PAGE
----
It can thus be seen that, for each closure of the contacts A1, B1 for example, the flip flop F1 will complement state. Thus, upon a first closure of this pair of contacts the light emitting diode L1 will be turned on and upon a second actuation, the light emitting diode will be turned off. At the same time, a signal representing the state of the flip flop F1 is made available to external apparatus which is to be controlled, i.e. through the Q output. The operation of the second set of switch contacts A2, B2 and associated flip flop F2 and light source L2 is essentially identical.
While a particularly simple embodiment has been described by way of illustration, i.e. an embodiment in which the control circuitry has but two states, one energizing the light source and the other de-energizing the light source, it should be understood that more elaborate control circuitry could be implemented in which further states are provided in addition to those two states and that these states may implement additional modes of energization of the light sources, e.g. blinking modes. Likewise, while contact closures have been sensed in this embodiment by simple clocking of flip flop circuits, it should be understood that a more complex system of sensing contact closures may be provided, such as a scanning mode implemented by a state-of-the-art microprocessor circuitry. In any such configuration, the switching apparatus of the present invention fulfills its purpose of providing simple and inexpensive control and indication functions.
In view of the foregoing, it may be seen that several objects of the present invention are achieved and other advantageous results have been attained.
As various changes could be made in the above constructions without departing from the scope of the invention, it should be understood that all matter contained in the above description or shown in the accompanying drawings shall be interpreted as illustrative and not in a limiting sense.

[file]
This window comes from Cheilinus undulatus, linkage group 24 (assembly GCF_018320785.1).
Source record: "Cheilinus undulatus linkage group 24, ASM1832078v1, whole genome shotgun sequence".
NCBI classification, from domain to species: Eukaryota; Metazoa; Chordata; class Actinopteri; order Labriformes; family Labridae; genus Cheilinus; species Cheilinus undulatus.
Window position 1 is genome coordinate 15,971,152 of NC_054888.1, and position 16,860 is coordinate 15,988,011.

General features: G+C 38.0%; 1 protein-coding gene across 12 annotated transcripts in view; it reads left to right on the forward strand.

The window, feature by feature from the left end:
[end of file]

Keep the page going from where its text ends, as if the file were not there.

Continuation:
|Cited Patent||Filing date||Publication date||Applicant||Title|
|US3643041 *||Dec 30, 1970||Feb 15, 1972||Unidynamics Phoenix||Pushbutton diaphragm switch with improved dimple actuator and/or capacitance-type switch contact structure|
|US4088855 *||Feb 28, 1977||May 9, 1978||Korry Manufacturing Co.||Keyboard electro-mechanical switch with coil spring contact|
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|Citing Patent||Filing date||Publication date||Applicant||Title|
|US4302648 *||Jul 9, 1980||Nov 24, 1981||Shin-Etsu Polymer Co., Ltd.||Key-board switch unit|
|US4420663 *||Dec 8, 1980||Dec 13, 1983||Oak Industries Inc.||Material for electrical devices having a flexible member|
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|US4497982 *||Oct 17, 1979||Feb 5, 1985||Itt Industries, Inc.||Input unit|
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|US4700025 *||Feb 11, 1987||Oct 13, 1987||Alps Electric Co., Ltd.||Transparent touch-sensitive panel|
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|US6926418 *||Apr 24, 2002||Aug 9, 2005||Nokia Corporation||Integrated light-guide and dome-sheet for keyboard illumination|
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|WO2013045766A3 *||Oct 1, 2012||Jul 11, 2013||Canatu Oy||Touch sensitive film, touch sensing device, and electronic device|
|U.S. Classification||200/512, 200/314, 200/5.00A, 200/292|
|Jul 14, 1986||AS||Assignment|
Owner name: KENNER PARKER TOYS INC.
Free format text: CHANGE OF NAME;ASSIGNOR:CPG PRODUCTS CORP.;REEL/FRAME:004619/0307
Effective date: 19851121
|Jan 7, 1988||AS||Assignment|
Owner name: FIRST NATIONAL BANK OF CHICAGO
Free format text: SECURITY INTEREST;ASSIGNOR:KENNER PARKER TOYS, INC.;REEL/FRAME:005271/0001
Effective date: 19871013
|Apr 9, 1993||AS||Assignment|
Owner name: KENNER PARKER TOYS, INC., RHODE ISLAND
Free format text: RELEASED BY SECURED PARTY;ASSIGNOR:FIRST NATIONAL BANK OF CHICAGO, THE;REEL/FRAME:006501/0146
Effective date: 19910524
Owner name: TONKA CORPORATION, RHODE ISLAND
Free format text: RELEASED BY SECURED PARTY;ASSIGNOR:FIRST NATIONAL BANK OF CHICAGO, THE;REEL/FRAME:006485/0263
Effective date: 19910524